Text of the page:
The cognitive scientist and philosopher Daniel Dennett coined the phrase “competence without comprehension”, which perfectly captures the insights of Darwin and Turing.
Another important contribution of Dennett’s is his “intentional stance”. This essentially states that in order to fully explain the behaviour of an object (human or non-human) we must treat it like a rational agent. This most often manifests in our tendency to anthropomorphise non-human species and other non-living entities.
But it is useful. For example, if we want to beat a computer at chess, the best strategy is to treat it as a rational agent that ‘wants’ to beat us. We can explain that the reason the computer castled, for instance, was because “it wanted to protect its king from our attack”, without any contradiction in terms.
We may speak of a tree in a forest as ‘wanting to grow’ towards the light. But neither the tree, nor the chess computer represents those ‘wants’ or reasons to themselves; only that the best way to explain their behaviour is by treating them as though they did.
Our evolutionary history has furnished us with mechanisms that predispose us to find intentions and agency everywhere. In prehistory, these mechanisms helped our ancestors avoid predators and develop altruism towards their nearest kin. These mechanisms are the same ones that cause us to see faces in clouds and anthropomorphise inanimate objects. No harm comes to us when we mistake a tree for a bear, but plenty does the other way around.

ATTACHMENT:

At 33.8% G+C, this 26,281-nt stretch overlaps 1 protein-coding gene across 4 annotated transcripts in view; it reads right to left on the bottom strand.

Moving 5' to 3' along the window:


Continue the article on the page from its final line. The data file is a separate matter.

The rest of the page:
Our evolutionary history has furnished us with mechanisms that predispose us to find intentions and agency everywhere.
Evolutionary psychology shows us how we are always trying to interpret any object that might be human as a human. We unconsciously adopt the intentional stance and attribute all our cognitive capacities and emotions to this object.
With the potential disruption that LLMs can cause, we must realise they are simply probabilistic machines with no intentions or concerns for humans. We must be extra-vigilant around our use of language when describing the human-like feats of LLMs and AI more generally. Here are two examples.